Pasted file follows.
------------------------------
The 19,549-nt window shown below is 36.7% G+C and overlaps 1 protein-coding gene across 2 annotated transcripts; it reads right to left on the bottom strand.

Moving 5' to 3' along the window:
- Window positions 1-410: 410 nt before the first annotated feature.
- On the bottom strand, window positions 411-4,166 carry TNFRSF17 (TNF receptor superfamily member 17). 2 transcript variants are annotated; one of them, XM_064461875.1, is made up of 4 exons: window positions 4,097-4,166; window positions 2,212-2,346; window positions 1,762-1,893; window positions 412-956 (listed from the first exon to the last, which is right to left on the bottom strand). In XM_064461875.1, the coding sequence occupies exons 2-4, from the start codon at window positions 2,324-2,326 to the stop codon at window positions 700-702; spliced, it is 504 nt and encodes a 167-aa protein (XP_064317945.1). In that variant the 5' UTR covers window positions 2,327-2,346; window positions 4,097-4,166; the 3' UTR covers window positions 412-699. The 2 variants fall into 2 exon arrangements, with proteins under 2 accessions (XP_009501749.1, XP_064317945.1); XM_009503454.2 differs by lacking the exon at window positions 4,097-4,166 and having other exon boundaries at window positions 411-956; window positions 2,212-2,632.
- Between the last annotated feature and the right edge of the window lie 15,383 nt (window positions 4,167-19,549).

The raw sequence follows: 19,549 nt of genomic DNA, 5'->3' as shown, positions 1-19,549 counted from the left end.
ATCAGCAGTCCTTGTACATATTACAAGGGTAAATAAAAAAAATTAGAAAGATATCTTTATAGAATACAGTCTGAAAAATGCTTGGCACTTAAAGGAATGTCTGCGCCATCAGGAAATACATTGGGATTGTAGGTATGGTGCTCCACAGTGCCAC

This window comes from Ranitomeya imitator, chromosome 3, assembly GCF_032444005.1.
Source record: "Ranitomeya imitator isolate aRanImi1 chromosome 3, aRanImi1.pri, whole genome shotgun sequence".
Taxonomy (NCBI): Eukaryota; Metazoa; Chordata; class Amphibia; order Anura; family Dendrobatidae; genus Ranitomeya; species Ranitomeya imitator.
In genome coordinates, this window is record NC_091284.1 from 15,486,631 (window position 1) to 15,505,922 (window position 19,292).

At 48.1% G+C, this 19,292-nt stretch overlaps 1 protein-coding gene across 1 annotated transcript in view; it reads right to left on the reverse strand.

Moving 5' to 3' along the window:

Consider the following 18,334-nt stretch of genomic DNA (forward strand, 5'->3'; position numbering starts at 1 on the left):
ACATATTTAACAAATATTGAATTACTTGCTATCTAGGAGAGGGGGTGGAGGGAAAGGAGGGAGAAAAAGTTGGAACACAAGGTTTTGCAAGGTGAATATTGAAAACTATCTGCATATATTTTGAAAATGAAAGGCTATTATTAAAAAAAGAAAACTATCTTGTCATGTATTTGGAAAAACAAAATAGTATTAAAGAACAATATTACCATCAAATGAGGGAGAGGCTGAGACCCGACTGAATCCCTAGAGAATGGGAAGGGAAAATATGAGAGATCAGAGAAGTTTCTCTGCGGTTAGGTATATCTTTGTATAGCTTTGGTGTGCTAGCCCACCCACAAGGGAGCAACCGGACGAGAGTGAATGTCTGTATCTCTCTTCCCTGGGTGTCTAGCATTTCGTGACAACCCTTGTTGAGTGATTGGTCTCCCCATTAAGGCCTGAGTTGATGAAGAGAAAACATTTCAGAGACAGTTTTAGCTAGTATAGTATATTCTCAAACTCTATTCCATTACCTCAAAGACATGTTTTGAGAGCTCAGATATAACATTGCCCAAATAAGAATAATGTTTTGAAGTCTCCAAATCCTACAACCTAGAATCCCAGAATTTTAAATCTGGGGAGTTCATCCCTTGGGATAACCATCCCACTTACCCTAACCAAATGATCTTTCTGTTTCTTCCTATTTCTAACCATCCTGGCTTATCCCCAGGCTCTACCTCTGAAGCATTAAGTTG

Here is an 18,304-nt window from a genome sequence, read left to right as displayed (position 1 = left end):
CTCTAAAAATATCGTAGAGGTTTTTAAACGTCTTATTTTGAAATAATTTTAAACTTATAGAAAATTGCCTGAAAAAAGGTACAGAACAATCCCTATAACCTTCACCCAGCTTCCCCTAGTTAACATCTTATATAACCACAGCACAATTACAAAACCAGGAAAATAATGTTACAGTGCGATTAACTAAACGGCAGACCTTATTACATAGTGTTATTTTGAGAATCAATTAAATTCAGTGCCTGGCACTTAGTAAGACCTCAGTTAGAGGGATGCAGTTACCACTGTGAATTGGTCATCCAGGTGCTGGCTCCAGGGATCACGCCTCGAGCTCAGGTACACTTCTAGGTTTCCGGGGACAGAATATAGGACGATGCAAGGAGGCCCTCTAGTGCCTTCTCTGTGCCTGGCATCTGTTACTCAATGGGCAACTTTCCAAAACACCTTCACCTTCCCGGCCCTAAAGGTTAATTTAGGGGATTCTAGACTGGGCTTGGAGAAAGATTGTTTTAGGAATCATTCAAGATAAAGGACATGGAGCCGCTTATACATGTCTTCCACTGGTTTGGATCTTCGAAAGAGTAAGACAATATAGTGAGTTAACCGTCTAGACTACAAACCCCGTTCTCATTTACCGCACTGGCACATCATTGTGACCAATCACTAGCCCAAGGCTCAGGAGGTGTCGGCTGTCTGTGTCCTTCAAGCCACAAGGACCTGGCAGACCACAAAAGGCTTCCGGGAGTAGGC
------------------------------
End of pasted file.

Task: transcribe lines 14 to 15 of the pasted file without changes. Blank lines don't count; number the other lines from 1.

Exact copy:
Consider the following 18,334-nt stretch of genomic DNA (forward strand, 5'->3'; position numbering starts at 1 on the left):
ACATATTTAACAAATATTGAATTACTTGCTATCTAGGAGAGGGGGTGGAGGGAAAGGAGGGAGAAAAAGTTGGAACACAAGGTTTTGCAAGGTGAATATTGAAAACTATCTGCATATATTTTGAAAATGAAAGGCTATTATTAAAAAAAGAAAACTATCTTGTCATGTATTTGGAAAAACAAAATAGTATTAAAGAACAATATTACCATCAAATGAGGGAGAGGCTGAGACCCGACTGAATCCCTAGAGAATGGGAAGGGAAAATATGAGAGATCAGAGAAGTTTCTCTGCGGTTAGGTATATCTTTGTATAGCTTTGGTGTGCTAGCCCACCCACAAGGGAGCAACCGGACGAGAGTGAATGTCTGTATCTCTCTTCCCTGGGTGTCTAGCATTTCGTGACAACCCTTGTTGAGTGATTGGTCTCCCCATTAAGGCCTGAGTTGATGAAGAGAAAACATTTCAGAGACAGTTTTAGCTAGTATAGTATATTCTCAAACTCTATTCCATTACCTCAAAGACATGTTTTGAGAGCTCAGATATAACATTGCCCAAATAAGAATAATGTTTTGAAGTCTCCAAATCCTACAACCTAGAATCCCAGAATTTTAAATCTGGGGAGTTCATCCCTTGGGATAACCATCCCACTTACCCTAACCAAATGATCTTTCTGTTTCTTCCTATTTCTAACCATCCTGGCTTATCCCCAGGCTCTACCTCTGAAGCATTAAGTTG